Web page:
Friday, September 28, 2012

Bob Dole: Life after losing an election

In eulogizing Gerald Ford at his Grand Rapids, Mich., funeral in January 2007, Jimmy Carter described a New Yorker cartoon that both men had found amusing. In it a small boy informs his mother, “When I grow up, I want to be a former president.”

No one aspires to be a defeated presidential candidate.

In Washington, losing an election is viewed as a sort of death. But instead of bringing food to the house, a few neighbors and some in the media stick a microphone in your face and ask, “Did you cost Ford the White House?”

Twenty years after Ford and I lost the White House to Jimmy Carter and Walter Mondale, I was the one pointing fingers — at myself. Then, for a long time after my loss to Bill Clinton in 1996, I would lie awake nights wondering what I could have done to change the outcome. Did we rely too much on the Republican base, letting cultural issues define us in a harsh light and driving away independents and suburban voters?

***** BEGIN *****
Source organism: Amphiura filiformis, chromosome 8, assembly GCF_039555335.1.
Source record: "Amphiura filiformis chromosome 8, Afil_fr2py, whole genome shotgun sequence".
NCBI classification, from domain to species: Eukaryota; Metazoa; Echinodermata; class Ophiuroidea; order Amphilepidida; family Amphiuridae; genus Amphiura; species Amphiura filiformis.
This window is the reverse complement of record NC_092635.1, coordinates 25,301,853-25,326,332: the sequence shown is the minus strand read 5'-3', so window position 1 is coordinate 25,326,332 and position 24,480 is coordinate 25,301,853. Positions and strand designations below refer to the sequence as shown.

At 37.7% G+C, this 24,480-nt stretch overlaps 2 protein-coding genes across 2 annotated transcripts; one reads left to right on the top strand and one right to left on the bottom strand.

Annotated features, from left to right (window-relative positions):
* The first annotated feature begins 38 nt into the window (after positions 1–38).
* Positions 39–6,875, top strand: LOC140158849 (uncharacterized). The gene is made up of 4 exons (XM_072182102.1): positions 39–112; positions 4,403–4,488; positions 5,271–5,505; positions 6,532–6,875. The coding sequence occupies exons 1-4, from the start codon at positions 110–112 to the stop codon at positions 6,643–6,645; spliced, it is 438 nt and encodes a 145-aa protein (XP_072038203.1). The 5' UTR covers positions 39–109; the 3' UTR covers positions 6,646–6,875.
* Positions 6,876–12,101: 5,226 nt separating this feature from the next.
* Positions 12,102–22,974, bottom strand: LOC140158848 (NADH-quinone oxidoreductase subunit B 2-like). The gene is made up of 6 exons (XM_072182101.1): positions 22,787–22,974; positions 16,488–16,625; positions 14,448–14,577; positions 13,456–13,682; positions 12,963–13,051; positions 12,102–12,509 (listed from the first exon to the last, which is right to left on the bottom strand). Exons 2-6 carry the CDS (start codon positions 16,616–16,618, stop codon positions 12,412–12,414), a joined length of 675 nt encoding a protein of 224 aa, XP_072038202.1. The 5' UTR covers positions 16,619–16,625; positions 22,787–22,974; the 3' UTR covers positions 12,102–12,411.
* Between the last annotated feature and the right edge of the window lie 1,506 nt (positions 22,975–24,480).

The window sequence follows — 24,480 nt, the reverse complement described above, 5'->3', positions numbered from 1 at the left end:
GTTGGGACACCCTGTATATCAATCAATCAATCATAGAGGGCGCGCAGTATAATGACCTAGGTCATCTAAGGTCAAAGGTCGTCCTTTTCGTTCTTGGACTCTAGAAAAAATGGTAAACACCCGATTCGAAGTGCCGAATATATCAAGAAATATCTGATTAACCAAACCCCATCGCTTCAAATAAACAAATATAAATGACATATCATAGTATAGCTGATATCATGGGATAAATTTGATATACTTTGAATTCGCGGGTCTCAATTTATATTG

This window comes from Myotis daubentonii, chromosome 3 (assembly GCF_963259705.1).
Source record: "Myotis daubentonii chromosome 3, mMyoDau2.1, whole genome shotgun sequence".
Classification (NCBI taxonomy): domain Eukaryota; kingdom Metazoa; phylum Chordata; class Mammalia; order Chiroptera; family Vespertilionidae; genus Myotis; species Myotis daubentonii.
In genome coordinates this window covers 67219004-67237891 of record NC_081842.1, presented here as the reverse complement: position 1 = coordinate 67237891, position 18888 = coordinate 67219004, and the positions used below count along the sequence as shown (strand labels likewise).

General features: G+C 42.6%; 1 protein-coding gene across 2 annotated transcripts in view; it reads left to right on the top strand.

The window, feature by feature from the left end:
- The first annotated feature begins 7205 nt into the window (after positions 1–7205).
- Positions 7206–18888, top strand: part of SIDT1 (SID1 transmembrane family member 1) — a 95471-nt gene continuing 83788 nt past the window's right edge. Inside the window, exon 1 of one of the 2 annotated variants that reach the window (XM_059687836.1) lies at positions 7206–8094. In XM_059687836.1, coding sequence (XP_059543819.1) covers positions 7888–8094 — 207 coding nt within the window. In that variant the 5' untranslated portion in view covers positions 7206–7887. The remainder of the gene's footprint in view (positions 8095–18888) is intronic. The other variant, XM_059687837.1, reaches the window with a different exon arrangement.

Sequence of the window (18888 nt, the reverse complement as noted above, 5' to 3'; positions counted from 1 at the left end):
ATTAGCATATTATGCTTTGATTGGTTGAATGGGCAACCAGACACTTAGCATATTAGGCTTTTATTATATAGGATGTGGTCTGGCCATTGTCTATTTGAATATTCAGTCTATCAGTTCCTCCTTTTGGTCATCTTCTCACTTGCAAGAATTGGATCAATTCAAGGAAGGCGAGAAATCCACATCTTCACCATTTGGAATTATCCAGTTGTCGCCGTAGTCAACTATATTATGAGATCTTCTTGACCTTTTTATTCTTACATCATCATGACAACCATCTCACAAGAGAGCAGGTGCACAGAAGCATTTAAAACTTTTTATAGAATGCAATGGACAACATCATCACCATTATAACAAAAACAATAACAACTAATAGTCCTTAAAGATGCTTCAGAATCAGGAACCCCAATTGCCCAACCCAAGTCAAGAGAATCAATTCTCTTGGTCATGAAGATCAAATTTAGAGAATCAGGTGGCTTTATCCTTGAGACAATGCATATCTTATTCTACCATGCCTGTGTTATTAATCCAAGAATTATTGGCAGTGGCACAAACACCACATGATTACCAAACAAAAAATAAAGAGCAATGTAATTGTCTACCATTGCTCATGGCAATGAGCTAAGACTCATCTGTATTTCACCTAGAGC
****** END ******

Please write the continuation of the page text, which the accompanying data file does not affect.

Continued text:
I remembered former president Richard Nixon’s assessment in the months before his death in April 1994: “If the economy’s good,” he told me, “you’re not going to beat Clinton.”

The logic was irrefutable: If times are good, why would you vote out an incumbent? But that didn’t keep me from replaying the race in my head.
Read the rest here.

In 1996 I voted for Harry Browne not Sen. Dole. That said, I have always thought he was a class act and a true gentleman.


Anonymous said...

Senator Dole had the decency to resign his current post in the government unlike Sens. Lieberman and Kerry who narcissistically decided it was more important that they stay in Washington than to return home as private citizens.

CJ said...

My former boss is a Marine veteran who was once assigned to escort Dole during an official function. According to my boss, Dole seriously big-timed him, made him wait for no reason, "do you know who I am" the whole bit. However, this was before Viagra, so Bob may have had some pent-up frustration.